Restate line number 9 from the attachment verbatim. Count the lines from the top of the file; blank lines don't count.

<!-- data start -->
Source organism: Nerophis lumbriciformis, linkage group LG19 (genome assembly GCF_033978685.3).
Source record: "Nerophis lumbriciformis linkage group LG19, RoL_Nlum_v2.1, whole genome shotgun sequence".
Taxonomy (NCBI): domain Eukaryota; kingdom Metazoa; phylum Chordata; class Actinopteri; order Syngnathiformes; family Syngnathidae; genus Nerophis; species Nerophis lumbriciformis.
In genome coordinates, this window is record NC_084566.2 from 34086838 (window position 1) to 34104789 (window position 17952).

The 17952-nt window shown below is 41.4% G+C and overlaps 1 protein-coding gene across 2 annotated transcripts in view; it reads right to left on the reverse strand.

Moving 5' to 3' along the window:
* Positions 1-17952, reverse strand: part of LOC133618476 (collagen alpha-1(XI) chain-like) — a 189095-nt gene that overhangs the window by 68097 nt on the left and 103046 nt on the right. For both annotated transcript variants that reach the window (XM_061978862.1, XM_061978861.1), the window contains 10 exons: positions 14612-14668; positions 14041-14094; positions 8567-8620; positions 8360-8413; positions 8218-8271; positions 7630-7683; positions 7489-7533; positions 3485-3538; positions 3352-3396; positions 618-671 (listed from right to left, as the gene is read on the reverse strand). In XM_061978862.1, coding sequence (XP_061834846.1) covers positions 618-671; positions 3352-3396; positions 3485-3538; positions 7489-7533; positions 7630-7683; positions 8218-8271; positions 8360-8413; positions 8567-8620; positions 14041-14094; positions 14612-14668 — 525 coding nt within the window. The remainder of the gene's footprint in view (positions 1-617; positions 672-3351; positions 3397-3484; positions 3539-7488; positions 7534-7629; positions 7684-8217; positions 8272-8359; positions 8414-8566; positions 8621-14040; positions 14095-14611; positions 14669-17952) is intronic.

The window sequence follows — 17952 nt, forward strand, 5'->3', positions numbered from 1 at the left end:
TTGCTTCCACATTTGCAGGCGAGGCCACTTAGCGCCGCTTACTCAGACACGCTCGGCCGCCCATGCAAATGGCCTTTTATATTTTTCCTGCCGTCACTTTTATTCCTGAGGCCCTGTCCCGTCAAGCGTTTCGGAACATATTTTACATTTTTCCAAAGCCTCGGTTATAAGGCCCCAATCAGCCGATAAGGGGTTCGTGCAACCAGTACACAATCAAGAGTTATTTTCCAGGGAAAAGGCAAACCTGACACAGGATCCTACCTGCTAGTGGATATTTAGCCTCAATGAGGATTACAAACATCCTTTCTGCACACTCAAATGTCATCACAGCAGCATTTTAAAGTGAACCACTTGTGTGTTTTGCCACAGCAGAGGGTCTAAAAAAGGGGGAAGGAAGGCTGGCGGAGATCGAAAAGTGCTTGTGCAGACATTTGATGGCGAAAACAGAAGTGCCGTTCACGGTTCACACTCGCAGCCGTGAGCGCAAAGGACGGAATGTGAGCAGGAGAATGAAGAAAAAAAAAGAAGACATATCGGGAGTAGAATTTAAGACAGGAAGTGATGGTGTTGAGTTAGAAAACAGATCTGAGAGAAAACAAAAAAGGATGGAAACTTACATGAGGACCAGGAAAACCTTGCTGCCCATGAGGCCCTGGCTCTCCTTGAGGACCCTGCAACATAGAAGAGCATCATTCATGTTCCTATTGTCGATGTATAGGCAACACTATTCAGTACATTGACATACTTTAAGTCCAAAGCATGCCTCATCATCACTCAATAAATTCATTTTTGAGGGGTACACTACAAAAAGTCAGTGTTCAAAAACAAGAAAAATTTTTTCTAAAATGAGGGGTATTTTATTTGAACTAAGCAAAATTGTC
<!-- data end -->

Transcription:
TTGCTTCCACATTTGCAGGCGAGGCCACTTAGCGCCGCTTACTCAGACACGCTCGGCCGCCCATGCAAATGGCCTTTTATATTTTTCCTGCCGTCACTTTTATTCCTGAGGCCCTGTCCCGTCAAGCGTTTCGGAACATATTTTACATTTTTCCAAAGCCTCGGTTATAAGGCCCCAATCAGCCGATAAGGGGTTCGTGCAACCAGTACACAATCAAGAGTTATTTTCCAGGGAAAAGGCAAACCTGACACAGGATCCTACCTGCTAGTGGATATTTAGCCTCAATGAGGATTACAAACATCCTTTCTGCACACTCAAATGTCATCACAGCAGCATTTTAAAGTGAACCACTTGTGTGTTTTGCCACAGCAGAGGGTCTAAAAAAGGGGGAAGGAAGGCTGGCGGAGATCGAAAAGTGCTTGTGCAGACATTTGATGGCGAAAACAGAAGTGCCGTTCACGGTTCACACTCGCAGCCGTGAGCGCAAAGGACGGAATGTGAGCAGGAGAATGAAGAAAAAAAAAGAAGACATATCGGGAGTAGAATTTAAGACAGGAAGTGATGGTGTTGAGTTAGAAAACAGATCTGAGAGAAAACAAAAAAGGATGGAAACTTACATGAGGACCAGGAAAACCTTGCTGCCCATGAGGCCCTGGCTCTCCTTGAGGACCCTGCAACATAGAAGAGCATCATTCATGTTCCTATTGTCGATGTATAGGCAACACTATTCAGTACATTGACATACTTTAAGTCCAAAGCATGCCTCATCATCACTCAATAAATTCATTTTTGAGGGGTACACTACAAAAAGTCAGTGTTCAAAAACAAGAAAAATTTTTTCTAAAATGAGGGGTATTTTATTTGAACTAAGCAAAATTGTC